I hadn’t had a chance yet to comment on the 84,000 websites the U.S. government seized about a month ago because they were supposedly associated with child pornography. Turns out the government was wrong about that, but the damage was done since a lot of visitors to the websites of innocent small business owners were directed to a page displaying an imposing government seal and the statement:
Advertisement, distribution, transportation, receipt, and possession of child pornography constitute federal crimes that carry penalties for first time offenders of up to 30 years in federal prison, a $250,000 fine, forfeiture and restitution.
Recently, the White House’s IP Czar Victoria Espinel testified before the House Judiciary Committee, and Rep. Zoe Lofgren (D-CA) had a lot of pointed questions (YouTube video of the exchange here). Now Ars Technica has posted an interview Rep. Lofgren in which talks about the due process problems with seizing domain names without giving people a chance to defend themselves before the seizure takes place:
You’ve got the prosecutors coming in, they have a judge sign something, and the people whose property is being seized are never heard from. It doesn’t appear, honestly—though it would not solve the due process problems—that there’s much inquiry on the part of the prosecution, either. Is there a fair use right? Is there an authorized use? Is there legitimate business going on? There’s no opportunity for that to be raised, and once the damage is done, it’s done.I’ve not yet talked to some of the individuals, but we’ve had second-hand reports of people in the child pornography takedown [i.e., who owned one of those 84,000 websites] whose businesses were essentially destroyed. There’s hardly anything you can say. It’s worse than accusing somebody of being a pedophile.
These are troubling developments indeed. The whole point of giving the innocent-until-proven-guilty the chance to defend themselves before seizure is to help prevent these sorts of devastating mistakes from happening.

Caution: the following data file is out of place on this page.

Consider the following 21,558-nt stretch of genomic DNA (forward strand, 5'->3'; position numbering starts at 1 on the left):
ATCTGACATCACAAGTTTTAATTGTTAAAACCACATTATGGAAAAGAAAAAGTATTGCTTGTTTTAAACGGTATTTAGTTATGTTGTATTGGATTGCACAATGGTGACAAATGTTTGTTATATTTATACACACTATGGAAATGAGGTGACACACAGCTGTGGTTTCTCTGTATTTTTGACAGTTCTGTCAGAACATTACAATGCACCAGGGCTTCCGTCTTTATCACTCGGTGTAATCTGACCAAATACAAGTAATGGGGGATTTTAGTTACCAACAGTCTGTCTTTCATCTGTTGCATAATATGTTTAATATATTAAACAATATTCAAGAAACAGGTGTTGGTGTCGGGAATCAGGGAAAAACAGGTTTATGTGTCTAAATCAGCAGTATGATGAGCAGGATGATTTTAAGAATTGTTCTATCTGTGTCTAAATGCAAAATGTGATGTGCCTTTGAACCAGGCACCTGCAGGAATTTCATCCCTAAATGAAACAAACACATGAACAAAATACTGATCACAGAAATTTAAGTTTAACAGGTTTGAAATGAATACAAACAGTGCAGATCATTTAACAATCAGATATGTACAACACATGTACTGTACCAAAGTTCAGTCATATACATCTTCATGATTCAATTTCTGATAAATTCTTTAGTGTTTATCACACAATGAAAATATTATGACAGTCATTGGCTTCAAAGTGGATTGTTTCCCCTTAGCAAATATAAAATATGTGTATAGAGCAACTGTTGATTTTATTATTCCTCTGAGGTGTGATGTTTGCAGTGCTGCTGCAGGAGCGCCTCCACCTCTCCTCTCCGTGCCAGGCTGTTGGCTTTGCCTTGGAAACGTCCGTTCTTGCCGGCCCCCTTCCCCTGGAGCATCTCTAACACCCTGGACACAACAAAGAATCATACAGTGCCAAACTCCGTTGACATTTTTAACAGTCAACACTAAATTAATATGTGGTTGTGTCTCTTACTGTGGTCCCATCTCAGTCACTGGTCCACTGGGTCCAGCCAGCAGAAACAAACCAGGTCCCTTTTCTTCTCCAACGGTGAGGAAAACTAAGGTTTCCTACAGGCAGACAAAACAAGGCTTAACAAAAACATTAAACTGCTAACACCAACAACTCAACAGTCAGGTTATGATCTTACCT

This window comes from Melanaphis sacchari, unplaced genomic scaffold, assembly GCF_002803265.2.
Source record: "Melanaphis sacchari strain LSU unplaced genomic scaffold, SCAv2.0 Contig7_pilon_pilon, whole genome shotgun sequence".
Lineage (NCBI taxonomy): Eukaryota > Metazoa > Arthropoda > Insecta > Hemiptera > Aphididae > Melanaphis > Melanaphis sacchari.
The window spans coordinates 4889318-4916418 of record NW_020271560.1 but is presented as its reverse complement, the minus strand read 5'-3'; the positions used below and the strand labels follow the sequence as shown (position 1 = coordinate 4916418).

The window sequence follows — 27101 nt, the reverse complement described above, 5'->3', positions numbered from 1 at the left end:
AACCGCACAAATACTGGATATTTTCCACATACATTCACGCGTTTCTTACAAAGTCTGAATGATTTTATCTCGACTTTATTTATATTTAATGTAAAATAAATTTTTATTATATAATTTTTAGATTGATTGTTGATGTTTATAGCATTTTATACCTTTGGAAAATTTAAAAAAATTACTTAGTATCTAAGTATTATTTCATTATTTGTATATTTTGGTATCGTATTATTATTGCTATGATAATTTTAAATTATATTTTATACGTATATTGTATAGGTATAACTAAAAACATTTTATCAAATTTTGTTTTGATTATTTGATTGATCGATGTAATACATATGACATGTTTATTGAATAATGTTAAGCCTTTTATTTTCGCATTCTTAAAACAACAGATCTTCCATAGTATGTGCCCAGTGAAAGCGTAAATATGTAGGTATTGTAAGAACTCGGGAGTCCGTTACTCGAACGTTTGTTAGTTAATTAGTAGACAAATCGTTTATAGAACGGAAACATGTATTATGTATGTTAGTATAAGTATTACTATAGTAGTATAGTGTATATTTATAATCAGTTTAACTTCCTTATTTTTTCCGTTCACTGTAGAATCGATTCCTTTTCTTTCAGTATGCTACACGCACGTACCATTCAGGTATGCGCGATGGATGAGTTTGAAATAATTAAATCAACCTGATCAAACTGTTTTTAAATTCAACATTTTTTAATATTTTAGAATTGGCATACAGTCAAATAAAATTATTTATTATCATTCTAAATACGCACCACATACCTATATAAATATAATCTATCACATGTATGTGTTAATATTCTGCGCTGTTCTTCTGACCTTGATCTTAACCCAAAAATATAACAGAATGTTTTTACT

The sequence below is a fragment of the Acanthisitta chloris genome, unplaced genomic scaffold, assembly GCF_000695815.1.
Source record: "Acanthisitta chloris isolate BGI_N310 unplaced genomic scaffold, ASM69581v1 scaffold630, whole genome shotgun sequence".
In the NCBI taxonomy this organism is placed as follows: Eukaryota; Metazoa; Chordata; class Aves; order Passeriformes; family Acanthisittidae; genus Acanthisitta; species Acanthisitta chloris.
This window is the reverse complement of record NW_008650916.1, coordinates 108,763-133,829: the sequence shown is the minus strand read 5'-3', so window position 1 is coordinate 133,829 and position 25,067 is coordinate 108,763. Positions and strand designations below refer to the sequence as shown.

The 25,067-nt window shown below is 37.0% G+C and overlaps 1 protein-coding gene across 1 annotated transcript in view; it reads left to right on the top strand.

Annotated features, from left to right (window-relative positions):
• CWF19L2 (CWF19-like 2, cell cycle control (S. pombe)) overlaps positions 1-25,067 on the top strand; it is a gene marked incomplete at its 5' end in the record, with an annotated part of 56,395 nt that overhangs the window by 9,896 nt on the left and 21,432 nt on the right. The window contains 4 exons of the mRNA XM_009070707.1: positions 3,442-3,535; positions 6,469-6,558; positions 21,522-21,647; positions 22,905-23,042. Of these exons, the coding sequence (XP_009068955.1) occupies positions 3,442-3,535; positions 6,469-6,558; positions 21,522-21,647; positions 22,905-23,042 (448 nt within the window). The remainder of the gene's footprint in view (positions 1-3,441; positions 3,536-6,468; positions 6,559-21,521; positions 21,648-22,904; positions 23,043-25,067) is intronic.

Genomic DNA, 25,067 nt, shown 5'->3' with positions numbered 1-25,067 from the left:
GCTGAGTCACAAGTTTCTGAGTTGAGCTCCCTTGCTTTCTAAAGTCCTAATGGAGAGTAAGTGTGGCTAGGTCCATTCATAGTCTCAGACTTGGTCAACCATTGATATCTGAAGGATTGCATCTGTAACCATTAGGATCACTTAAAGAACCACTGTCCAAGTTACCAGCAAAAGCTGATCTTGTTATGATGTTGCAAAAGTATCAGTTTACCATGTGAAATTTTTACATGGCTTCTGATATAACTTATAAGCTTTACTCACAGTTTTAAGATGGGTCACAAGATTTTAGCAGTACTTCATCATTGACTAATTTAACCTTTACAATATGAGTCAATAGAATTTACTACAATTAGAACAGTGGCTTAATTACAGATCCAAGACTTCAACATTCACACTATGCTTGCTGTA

One of the items highlighted in Monday’s Intellectual Property Enforcement Coordinator (IPEC) report (92 page PDF–see here for my previous post) was government seizures of various domain names allegedly associated with infringing comment. Bruce Lidi over at ZeroPaid makes a compelling argument that the publicity associated with such tactics is counter-productive at best:
As nearly every analysis of the recent ICE action has noted, by seizing the US registered domain names of foreign-owned and operated sites, the authorities have propelled the sites to set up on domains not under US control, and to do so within days, if not hours, of the seizures….It would appear that aside from a very momentary interruption, the practical effect of the seizures will be negligible, except to make any future actions by rights holders that much more difficult, since the targeted sites will be farther from US jurisdiction.
Additionally, and even more importantly, the recent ICE domain seizures that focused on sports streaming sites has had, and will continue to have, the effect of generating more publicity for this kind of infringing. Consistent with the concept of the “Streisand Effect,” attempts to suppress troublesome information online result invariably in that information becoming even more widely distributed. While impossible to quantify with any certainty, the seizures by ICE surely increased awareness of the existence of rojadirecta and atdhe, and even more, of the ease in which viewers can access live streaming of sporting events online. As we so often see in articles about “cord-cutting,” or dropping cable in favor of purely internet video delivery, many people are stymied by the lack of live sports online, yet now, because of the actions of ICE, millions more viewers have just been instructed that it is actually quite simple to get live footage of every soccer match or football game.
Lidi’s analysis reminded me of countless debates I’ve read about U.S. military policy. Some people favor a “shock and awe” approach while others think that “winning over hearts and minds” is the way to go. Unfortunately for the content industry, I’m not sure that they’re ever going to win people over completely to their way of thinking. Anyone who claims that, as a practical matter, people don’t have the right to rip their owned CD into Mp3’s (article from 2008 but still true–see the RIAA’s current website) has completely lost touch with reality.